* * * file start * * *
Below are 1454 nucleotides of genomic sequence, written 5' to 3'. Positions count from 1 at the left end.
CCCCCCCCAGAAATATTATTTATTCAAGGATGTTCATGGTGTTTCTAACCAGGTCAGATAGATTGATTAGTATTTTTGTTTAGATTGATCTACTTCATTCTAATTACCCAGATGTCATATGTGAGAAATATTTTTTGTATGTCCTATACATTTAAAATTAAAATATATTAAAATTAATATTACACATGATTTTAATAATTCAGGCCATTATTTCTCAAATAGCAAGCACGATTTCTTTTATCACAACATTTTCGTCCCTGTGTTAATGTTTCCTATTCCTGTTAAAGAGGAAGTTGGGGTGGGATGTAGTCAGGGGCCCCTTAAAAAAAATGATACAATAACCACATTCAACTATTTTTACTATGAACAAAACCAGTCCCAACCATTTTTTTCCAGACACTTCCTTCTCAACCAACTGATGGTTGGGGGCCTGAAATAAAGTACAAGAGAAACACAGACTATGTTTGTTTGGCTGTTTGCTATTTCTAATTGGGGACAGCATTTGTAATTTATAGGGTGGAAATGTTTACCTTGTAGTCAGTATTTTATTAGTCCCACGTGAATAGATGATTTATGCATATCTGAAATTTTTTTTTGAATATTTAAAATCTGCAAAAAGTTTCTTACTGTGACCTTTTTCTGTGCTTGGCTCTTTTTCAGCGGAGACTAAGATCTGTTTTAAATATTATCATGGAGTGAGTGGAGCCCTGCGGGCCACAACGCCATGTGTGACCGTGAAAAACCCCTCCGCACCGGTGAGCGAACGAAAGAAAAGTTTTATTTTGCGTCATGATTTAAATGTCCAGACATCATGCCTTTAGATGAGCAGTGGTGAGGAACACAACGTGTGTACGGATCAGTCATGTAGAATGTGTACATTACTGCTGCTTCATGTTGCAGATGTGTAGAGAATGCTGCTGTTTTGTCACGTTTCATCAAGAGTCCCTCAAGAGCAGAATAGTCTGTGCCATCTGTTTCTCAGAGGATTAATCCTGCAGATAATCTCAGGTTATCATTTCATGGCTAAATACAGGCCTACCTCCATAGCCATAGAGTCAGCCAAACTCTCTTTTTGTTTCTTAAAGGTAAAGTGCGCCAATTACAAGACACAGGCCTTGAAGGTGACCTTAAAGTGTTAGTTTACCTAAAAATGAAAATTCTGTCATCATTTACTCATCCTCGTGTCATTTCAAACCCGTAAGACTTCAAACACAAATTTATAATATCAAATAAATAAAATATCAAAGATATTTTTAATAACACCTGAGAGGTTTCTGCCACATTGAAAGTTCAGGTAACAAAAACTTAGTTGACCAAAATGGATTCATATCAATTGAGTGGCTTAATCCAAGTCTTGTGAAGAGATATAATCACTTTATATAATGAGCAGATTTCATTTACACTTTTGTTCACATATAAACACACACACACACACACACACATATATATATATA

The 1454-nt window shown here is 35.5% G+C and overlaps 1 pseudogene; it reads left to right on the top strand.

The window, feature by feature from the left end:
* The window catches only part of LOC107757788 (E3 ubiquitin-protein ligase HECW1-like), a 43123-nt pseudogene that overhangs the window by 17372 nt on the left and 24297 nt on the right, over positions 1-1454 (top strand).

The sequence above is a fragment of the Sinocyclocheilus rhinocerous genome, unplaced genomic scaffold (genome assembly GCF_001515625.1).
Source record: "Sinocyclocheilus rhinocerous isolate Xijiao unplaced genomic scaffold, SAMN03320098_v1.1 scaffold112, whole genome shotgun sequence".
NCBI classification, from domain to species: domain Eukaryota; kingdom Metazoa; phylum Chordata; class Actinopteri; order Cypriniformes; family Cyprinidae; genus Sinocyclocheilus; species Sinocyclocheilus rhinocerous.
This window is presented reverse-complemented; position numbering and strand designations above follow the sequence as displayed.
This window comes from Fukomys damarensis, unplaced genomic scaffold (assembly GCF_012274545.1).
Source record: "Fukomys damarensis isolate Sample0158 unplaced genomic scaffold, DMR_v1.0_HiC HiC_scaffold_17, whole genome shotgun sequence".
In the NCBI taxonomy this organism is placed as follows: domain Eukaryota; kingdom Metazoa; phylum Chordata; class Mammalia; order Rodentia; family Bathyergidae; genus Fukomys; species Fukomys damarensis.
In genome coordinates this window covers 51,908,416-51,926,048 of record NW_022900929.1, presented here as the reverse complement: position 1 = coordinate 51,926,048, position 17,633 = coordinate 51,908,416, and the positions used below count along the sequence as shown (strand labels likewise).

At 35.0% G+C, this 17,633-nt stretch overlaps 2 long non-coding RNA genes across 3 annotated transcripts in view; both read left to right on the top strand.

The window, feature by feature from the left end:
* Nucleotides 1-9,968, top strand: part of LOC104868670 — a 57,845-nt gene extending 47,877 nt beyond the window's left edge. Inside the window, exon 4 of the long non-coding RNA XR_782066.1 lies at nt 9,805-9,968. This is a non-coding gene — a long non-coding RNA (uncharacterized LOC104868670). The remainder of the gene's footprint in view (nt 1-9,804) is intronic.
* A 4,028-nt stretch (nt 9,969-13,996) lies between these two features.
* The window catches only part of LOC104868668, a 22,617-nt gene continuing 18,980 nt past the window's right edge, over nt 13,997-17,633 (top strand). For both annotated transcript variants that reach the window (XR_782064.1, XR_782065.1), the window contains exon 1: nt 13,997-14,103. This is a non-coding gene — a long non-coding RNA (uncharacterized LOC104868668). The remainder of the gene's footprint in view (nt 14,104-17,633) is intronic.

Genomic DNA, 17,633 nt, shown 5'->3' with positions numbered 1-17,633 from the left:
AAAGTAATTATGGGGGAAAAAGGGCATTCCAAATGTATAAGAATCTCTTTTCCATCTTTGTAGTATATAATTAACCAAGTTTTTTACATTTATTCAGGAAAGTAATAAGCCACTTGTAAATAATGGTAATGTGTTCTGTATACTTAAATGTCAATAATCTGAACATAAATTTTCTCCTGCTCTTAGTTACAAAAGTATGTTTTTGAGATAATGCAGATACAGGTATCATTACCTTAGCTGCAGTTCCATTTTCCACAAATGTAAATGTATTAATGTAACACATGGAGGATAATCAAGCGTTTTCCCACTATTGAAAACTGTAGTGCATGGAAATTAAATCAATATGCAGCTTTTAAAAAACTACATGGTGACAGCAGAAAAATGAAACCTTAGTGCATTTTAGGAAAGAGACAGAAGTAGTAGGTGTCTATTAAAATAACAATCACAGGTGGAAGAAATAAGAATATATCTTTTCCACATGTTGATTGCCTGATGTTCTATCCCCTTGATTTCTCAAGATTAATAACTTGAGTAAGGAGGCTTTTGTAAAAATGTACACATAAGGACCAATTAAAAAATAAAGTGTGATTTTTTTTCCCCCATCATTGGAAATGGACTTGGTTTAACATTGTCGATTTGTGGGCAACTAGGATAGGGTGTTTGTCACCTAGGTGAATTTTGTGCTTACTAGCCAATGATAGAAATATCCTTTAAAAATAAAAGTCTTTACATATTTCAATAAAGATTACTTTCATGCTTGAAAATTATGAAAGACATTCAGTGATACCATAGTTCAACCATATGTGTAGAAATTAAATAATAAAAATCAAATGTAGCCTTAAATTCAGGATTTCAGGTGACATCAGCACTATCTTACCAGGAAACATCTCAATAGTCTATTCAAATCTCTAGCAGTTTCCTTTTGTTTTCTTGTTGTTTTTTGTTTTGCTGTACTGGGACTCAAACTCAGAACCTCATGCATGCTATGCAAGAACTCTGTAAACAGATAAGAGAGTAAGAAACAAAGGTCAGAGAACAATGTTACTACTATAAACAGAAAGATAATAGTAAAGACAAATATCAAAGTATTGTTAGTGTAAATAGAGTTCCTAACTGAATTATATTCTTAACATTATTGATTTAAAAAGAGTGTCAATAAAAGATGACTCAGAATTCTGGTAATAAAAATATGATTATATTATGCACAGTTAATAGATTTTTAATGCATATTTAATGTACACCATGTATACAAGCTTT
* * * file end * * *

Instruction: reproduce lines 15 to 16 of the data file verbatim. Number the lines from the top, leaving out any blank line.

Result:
The window, feature by feature from the left end:
* Nucleotides 1-9,968, top strand: part of LOC104868670 — a 57,845-nt gene extending 47,877 nt beyond the window's left edge. Inside the window, exon 4 of the long non-coding RNA XR_782066.1 lies at nt 9,805-9,968. This is a non-coding gene — a long non-coding RNA (uncharacterized LOC104868670). The remainder of the gene's footprint in view (nt 1-9,804) is intronic.